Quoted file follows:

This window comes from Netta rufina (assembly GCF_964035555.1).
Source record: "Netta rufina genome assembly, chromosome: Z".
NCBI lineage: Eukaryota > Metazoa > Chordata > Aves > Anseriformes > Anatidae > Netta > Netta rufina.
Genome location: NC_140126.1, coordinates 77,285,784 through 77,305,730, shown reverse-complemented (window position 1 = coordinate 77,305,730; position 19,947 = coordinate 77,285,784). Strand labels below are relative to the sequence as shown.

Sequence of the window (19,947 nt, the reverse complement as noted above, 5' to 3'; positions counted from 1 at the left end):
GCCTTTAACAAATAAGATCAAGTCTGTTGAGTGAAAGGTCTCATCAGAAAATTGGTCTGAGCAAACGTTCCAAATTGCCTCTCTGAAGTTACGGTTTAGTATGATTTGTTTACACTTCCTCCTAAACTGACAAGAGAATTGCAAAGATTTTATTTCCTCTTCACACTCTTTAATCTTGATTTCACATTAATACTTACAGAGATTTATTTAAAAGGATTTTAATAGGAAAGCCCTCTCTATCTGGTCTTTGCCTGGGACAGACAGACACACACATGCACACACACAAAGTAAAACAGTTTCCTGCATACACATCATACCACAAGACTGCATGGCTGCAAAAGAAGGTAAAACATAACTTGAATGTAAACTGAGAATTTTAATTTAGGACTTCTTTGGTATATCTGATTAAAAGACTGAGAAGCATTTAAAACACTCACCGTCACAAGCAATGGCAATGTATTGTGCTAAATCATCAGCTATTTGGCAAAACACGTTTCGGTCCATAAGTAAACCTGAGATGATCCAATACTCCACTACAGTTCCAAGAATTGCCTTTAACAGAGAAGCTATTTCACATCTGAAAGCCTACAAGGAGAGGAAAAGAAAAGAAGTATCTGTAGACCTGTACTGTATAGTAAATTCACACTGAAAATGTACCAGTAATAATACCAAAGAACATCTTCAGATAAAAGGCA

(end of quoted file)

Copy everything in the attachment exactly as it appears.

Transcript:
This window comes from Netta rufina (assembly GCF_964035555.1).
Source record: "Netta rufina genome assembly, chromosome: Z".
NCBI lineage: Eukaryota > Metazoa > Chordata > Aves > Anseriformes > Anatidae > Netta > Netta rufina.
Genome location: NC_140126.1, coordinates 77,285,784 through 77,305,730, shown reverse-complemented (window position 1 = coordinate 77,305,730; position 19,947 = coordinate 77,285,784). Strand labels below are relative to the sequence as shown.

Sequence of the window (19,947 nt, the reverse complement as noted above, 5' to 3'; positions counted from 1 at the left end):
GCCTTTAACAAATAAGATCAAGTCTGTTGAGTGAAAGGTCTCATCAGAAAATTGGTCTGAGCAAACGTTCCAAATTGCCTCTCTGAAGTTACGGTTTAGTATGATTTGTTTACACTTCCTCCTAAACTGACAAGAGAATTGCAAAGATTTTATTTCCTCTTCACACTCTTTAATCTTGATTTCACATTAATACTTACAGAGATTTATTTAAAAGGATTTTAATAGGAAAGCCCTCTCTATCTGGTCTTTGCCTGGGACAGACAGACACACACATGCACACACACAAAGTAAAACAGTTTCCTGCATACACATCATACCACAAGACTGCATGGCTGCAAAAGAAGGTAAAACATAACTTGAATGTAAACTGAGAATTTTAATTTAGGACTTCTTTGGTATATCTGATTAAAAGACTGAGAAGCATTTAAAACACTCACCGTCACAAGCAATGGCAATGTATTGTGCTAAATCATCAGCTATTTGGCAAAACACGTTTCGGTCCATAAGTAAACCTGAGATGATCCAATACTCCACTACAGTTCCAAGAATTGCCTTTAACAGAGAAGCTATTTCACATCTGAAAGCCTACAAGGAGAGGAAAAGAAAAGAAGTATCTGTAGACCTGTACTGTATAGTAAATTCACACTGAAAATGTACCAGTAATAATACCAAAGAACATCTTCAGATAAAAGGCA